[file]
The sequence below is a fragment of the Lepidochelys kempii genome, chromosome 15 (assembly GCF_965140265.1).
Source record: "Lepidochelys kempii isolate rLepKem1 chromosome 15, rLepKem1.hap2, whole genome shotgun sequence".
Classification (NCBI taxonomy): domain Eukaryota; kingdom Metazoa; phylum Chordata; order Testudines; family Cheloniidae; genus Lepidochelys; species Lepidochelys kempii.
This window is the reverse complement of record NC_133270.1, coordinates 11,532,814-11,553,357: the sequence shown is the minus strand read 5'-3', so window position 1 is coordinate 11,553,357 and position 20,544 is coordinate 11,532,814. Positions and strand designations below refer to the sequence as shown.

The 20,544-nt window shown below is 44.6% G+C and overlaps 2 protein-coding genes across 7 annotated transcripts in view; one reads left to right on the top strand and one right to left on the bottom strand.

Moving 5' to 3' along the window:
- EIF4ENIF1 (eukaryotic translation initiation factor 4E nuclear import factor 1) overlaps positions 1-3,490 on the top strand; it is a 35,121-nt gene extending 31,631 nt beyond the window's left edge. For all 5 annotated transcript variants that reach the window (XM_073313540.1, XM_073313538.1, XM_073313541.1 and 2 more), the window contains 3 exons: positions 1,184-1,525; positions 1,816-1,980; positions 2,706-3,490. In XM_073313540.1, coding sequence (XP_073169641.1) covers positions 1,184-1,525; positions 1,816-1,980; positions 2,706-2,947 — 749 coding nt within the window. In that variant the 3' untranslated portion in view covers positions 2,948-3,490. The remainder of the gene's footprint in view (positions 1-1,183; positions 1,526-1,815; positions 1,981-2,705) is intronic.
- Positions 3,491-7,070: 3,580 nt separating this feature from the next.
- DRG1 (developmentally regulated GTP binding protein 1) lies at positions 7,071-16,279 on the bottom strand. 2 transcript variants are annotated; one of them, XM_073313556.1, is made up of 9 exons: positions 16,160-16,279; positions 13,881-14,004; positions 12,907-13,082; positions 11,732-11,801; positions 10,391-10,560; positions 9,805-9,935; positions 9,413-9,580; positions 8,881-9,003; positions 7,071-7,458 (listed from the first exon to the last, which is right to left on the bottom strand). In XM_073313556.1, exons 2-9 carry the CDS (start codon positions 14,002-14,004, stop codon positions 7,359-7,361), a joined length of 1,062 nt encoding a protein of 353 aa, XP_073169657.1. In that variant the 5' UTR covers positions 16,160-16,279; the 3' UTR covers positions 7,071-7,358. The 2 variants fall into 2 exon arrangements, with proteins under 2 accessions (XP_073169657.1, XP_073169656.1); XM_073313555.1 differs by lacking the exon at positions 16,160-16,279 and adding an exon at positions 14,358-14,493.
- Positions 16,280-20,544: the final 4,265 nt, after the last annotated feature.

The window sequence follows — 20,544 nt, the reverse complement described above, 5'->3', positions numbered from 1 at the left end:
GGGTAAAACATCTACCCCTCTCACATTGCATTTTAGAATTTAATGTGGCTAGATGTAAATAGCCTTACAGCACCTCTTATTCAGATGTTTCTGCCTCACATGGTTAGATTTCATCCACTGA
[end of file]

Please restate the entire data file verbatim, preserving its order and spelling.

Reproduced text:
The sequence below is a fragment of the Lepidochelys kempii genome, chromosome 15 (assembly GCF_965140265.1).
Source record: "Lepidochelys kempii isolate rLepKem1 chromosome 15, rLepKem1.hap2, whole genome shotgun sequence".
Classification (NCBI taxonomy): domain Eukaryota; kingdom Metazoa; phylum Chordata; order Testudines; family Cheloniidae; genus Lepidochelys; species Lepidochelys kempii.
This window is the reverse complement of record NC_133270.1, coordinates 11,532,814-11,553,357: the sequence shown is the minus strand read 5'-3', so window position 1 is coordinate 11,553,357 and position 20,544 is coordinate 11,532,814. Positions and strand designations below refer to the sequence as shown.

The 20,544-nt window shown below is 44.6% G+C and overlaps 2 protein-coding genes across 7 annotated transcripts in view; one reads left to right on the top strand and one right to left on the bottom strand.

Moving 5' to 3' along the window:
- EIF4ENIF1 (eukaryotic translation initiation factor 4E nuclear import factor 1) overlaps positions 1-3,490 on the top strand; it is a 35,121-nt gene extending 31,631 nt beyond the window's left edge. For all 5 annotated transcript variants that reach the window (XM_073313540.1, XM_073313538.1, XM_073313541.1 and 2 more), the window contains 3 exons: positions 1,184-1,525; positions 1,816-1,980; positions 2,706-3,490. In XM_073313540.1, coding sequence (XP_073169641.1) covers positions 1,184-1,525; positions 1,816-1,980; positions 2,706-2,947 — 749 coding nt within the window. In that variant the 3' untranslated portion in view covers positions 2,948-3,490. The remainder of the gene's footprint in view (positions 1-1,183; positions 1,526-1,815; positions 1,981-2,705) is intronic.
- Positions 3,491-7,070: 3,580 nt separating this feature from the next.
- DRG1 (developmentally regulated GTP binding protein 1) lies at positions 7,071-16,279 on the bottom strand. 2 transcript variants are annotated; one of them, XM_073313556.1, is made up of 9 exons: positions 16,160-16,279; positions 13,881-14,004; positions 12,907-13,082; positions 11,732-11,801; positions 10,391-10,560; positions 9,805-9,935; positions 9,413-9,580; positions 8,881-9,003; positions 7,071-7,458 (listed from the first exon to the last, which is right to left on the bottom strand). In XM_073313556.1, exons 2-9 carry the CDS (start codon positions 14,002-14,004, stop codon positions 7,359-7,361), a joined length of 1,062 nt encoding a protein of 353 aa, XP_073169657.1. In that variant the 5' UTR covers positions 16,160-16,279; the 3' UTR covers positions 7,071-7,358. The 2 variants fall into 2 exon arrangements, with proteins under 2 accessions (XP_073169657.1, XP_073169656.1); XM_073313555.1 differs by lacking the exon at positions 16,160-16,279 and adding an exon at positions 14,358-14,493.
- Positions 16,280-20,544: the final 4,265 nt, after the last annotated feature.

The window sequence follows — 20,544 nt, the reverse complement described above, 5'->3', positions numbered from 1 at the left end:
GGGTAAAACATCTACCCCTCTCACATTGCATTTTAGAATTTAATGTGGCTAGATGTAAATAGCCTTACAGCACCTCTTATTCAGATGTTTCTGCCTCACATGGTTAGATTTCATCCACTGA